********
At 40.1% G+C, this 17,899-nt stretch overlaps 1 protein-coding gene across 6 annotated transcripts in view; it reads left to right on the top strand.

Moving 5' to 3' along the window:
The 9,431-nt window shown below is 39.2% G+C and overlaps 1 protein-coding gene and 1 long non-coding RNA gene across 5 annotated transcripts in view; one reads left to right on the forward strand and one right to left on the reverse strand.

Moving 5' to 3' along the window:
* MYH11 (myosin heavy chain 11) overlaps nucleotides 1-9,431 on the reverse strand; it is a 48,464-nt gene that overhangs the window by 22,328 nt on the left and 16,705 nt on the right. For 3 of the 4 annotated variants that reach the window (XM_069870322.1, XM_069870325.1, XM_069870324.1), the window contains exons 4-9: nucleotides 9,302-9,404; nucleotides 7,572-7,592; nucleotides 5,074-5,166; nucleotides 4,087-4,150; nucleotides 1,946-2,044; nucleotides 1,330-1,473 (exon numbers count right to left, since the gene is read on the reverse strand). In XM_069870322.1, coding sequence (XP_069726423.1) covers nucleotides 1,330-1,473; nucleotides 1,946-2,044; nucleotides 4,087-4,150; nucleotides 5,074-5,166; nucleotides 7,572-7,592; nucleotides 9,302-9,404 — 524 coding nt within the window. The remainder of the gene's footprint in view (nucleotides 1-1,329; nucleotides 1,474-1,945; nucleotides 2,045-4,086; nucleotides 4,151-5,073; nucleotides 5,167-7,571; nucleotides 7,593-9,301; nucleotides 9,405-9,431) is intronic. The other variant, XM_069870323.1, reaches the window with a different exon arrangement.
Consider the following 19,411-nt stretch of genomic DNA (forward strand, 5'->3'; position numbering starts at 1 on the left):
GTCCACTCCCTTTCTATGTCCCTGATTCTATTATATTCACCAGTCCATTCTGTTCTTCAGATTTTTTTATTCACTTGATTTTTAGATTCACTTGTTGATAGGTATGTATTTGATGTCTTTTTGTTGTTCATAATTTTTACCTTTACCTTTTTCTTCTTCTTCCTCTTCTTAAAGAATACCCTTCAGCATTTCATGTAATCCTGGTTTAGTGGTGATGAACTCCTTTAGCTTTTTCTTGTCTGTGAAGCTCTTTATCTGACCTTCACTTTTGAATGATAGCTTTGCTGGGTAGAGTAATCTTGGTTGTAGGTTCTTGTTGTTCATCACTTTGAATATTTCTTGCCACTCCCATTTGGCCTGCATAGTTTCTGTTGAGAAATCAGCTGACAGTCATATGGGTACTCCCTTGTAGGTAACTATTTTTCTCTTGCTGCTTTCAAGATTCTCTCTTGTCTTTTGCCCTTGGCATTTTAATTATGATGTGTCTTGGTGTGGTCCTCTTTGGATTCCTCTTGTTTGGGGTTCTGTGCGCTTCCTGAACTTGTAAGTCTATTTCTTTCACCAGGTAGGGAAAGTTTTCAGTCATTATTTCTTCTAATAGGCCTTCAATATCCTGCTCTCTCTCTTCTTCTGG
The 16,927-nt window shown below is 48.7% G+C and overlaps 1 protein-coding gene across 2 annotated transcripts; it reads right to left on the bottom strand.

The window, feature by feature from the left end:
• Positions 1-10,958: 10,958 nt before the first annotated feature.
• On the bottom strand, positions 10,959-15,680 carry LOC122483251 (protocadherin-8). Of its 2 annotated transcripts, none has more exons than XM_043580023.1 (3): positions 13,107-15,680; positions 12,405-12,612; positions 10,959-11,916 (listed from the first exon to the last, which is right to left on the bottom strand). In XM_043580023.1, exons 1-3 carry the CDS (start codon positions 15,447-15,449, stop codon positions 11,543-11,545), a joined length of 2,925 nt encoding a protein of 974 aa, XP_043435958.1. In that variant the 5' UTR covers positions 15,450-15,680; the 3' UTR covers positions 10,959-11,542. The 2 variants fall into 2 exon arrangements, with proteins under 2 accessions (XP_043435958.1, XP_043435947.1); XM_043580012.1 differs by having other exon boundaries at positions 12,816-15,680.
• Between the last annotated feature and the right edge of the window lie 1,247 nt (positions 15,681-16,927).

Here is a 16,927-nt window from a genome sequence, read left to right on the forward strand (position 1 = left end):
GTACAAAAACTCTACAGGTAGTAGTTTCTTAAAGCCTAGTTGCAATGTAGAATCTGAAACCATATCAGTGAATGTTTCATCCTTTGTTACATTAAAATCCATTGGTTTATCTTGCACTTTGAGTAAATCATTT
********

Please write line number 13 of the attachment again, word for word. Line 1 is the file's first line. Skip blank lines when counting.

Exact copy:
Here is a 16,927-nt window from a genome sequence, read left to right on the forward strand (position 1 = left end):